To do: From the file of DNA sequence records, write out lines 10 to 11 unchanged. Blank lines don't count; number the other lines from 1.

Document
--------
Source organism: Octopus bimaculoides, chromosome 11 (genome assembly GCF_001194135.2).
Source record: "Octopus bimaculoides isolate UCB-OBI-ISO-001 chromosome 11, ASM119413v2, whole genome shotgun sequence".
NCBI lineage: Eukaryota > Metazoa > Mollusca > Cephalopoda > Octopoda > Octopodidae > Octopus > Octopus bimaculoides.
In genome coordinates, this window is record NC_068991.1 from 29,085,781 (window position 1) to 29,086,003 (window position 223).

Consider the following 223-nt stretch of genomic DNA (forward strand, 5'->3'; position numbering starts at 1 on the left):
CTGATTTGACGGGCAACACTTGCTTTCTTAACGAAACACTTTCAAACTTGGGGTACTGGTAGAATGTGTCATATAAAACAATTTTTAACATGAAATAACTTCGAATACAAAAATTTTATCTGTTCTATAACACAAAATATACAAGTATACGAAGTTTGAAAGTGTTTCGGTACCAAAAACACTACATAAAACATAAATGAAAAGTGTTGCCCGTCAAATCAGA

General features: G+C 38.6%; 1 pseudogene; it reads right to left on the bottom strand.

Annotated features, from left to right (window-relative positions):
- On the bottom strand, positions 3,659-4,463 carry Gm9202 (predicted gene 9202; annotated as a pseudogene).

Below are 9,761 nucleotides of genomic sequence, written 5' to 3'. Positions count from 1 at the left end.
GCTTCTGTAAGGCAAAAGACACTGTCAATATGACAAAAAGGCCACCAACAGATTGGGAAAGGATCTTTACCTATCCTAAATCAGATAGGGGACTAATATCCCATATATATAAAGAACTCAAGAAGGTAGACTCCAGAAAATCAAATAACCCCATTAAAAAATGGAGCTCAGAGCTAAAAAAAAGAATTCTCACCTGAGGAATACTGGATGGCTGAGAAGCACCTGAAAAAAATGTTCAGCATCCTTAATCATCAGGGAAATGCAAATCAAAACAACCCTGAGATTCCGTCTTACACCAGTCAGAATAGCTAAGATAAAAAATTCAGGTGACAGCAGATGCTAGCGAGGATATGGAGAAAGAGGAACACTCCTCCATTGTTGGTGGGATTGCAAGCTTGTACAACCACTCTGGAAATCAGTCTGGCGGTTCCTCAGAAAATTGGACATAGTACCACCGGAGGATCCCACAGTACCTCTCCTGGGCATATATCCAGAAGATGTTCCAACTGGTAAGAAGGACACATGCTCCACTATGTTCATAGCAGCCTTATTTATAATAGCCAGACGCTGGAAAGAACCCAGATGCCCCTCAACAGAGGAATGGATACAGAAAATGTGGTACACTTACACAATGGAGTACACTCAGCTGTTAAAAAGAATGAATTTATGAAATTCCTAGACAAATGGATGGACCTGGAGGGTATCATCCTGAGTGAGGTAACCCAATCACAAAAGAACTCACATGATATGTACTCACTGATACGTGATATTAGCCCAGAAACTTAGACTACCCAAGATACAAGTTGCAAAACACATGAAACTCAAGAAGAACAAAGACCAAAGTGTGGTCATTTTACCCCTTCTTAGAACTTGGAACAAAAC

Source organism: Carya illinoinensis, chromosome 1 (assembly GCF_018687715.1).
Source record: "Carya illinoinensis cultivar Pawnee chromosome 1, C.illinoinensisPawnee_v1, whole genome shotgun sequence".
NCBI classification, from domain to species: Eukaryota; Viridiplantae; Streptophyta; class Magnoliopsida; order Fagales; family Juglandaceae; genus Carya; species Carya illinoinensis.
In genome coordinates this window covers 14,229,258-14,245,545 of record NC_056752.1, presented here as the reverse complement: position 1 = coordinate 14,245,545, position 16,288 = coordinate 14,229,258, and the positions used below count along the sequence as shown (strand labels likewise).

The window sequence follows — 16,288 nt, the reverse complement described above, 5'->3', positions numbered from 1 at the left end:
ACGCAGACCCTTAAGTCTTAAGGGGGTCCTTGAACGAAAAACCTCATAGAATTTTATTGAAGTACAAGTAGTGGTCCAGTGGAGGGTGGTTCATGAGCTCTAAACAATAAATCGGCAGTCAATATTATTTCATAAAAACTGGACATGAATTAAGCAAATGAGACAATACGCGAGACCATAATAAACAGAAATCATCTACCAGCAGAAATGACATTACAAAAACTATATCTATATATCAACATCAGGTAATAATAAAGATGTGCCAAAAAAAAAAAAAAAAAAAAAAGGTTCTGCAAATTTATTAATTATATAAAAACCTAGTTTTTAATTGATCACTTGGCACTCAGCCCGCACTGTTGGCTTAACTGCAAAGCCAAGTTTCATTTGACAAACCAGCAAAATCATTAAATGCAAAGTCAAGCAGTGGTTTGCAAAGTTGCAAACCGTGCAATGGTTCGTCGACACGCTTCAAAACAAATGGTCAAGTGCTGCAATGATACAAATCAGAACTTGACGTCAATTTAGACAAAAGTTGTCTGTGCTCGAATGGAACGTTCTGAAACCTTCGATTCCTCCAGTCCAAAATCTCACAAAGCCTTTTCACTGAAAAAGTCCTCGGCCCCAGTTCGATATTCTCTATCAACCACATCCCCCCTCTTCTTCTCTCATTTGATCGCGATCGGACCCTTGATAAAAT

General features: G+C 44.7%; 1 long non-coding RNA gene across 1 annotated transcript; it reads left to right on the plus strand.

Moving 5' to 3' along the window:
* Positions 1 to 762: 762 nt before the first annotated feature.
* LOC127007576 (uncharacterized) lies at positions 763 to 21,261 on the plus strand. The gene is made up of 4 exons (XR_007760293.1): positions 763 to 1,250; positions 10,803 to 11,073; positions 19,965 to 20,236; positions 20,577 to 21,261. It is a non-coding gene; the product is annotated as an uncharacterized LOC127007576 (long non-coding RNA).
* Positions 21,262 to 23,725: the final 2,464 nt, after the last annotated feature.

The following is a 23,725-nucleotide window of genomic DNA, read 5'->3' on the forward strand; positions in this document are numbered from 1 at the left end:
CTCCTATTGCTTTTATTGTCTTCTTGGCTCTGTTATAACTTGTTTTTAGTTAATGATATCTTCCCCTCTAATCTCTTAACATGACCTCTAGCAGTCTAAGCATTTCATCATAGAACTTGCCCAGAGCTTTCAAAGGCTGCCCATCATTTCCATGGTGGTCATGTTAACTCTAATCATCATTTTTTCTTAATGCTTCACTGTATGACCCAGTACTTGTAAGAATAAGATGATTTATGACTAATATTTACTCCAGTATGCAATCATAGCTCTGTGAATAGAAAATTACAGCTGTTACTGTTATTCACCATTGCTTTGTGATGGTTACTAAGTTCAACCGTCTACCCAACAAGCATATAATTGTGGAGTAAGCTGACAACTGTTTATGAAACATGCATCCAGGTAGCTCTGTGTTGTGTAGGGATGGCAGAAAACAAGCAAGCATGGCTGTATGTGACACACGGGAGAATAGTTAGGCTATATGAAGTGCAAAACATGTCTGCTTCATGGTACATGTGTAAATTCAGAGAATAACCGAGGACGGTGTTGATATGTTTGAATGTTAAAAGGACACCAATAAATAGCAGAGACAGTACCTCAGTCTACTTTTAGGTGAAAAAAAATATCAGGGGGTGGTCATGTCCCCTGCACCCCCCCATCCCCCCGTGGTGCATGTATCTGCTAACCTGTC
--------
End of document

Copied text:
Below are 9,761 nucleotides of genomic sequence, written 5' to 3'. Positions count from 1 at the left end.
GCTTCTGTAAGGCAAAAGACACTGTCAATATGACAAAAAGGCCACCAACAGATTGGGAAAGGATCTTTACCTATCCTAAATCAGATAGGGGACTAATATCCCATATATATAAAGAACTCAAGAAGGTAGACTCCAGAAAATCAAATAACCCCATTAAAAAATGGAGCTCAGAGCTAAAAAAAAGAATTCTCACCTGAGGAATACTGGATGGCTGAGAAGCACCTGAAAAAAATGTTCAGCATCCTTAATCATCAGGGAAATGCAAATCAAAACAACCCTGAGATTCCGTCTTACACCAGTCAGAATAGCTAAGATAAAAAATTCAGGTGACAGCAGATGCTAGCGAGGATATGGAGAAAGAGGAACACTCCTCCATTGTTGGTGGGATTGCAAGCTTGTACAACCACTCTGGAAATCAGTCTGGCGGTTCCTCAGAAAATTGGACATAGTACCACCGGAGGATCCCACAGTACCTCTCCTGGGCATATATCCAGAAGATGTTCCAACTGGTAAGAAGGACACATGCTCCACTATGTTCATAGCAGCCTTATTTATAATAGCCAGACGCTGGAAAGAACCCAGATGCCCCTCAACAGAGGAATGGATACAGAAAATGTGGTACACTTACACAATGGAGTACACTCAGCTGTTAAAAAGAATGAATTTATGAAATTCCTAGACAAATGGATGGACCTGGAGGGTATCATCCTGAGTGAGGTAACCCAATCACAAAAGAACTCACATGATATGTACTCACTGATACGTGATATTAGCCCAGAAACTTAGACTACCCAAGATACAAGTTGCAAAACACATGAAACTCAAGAAGAACAAAGACCAAAGTGTGGTCATTTTACCCCTTCTTAGAACTTGGAACAAAAC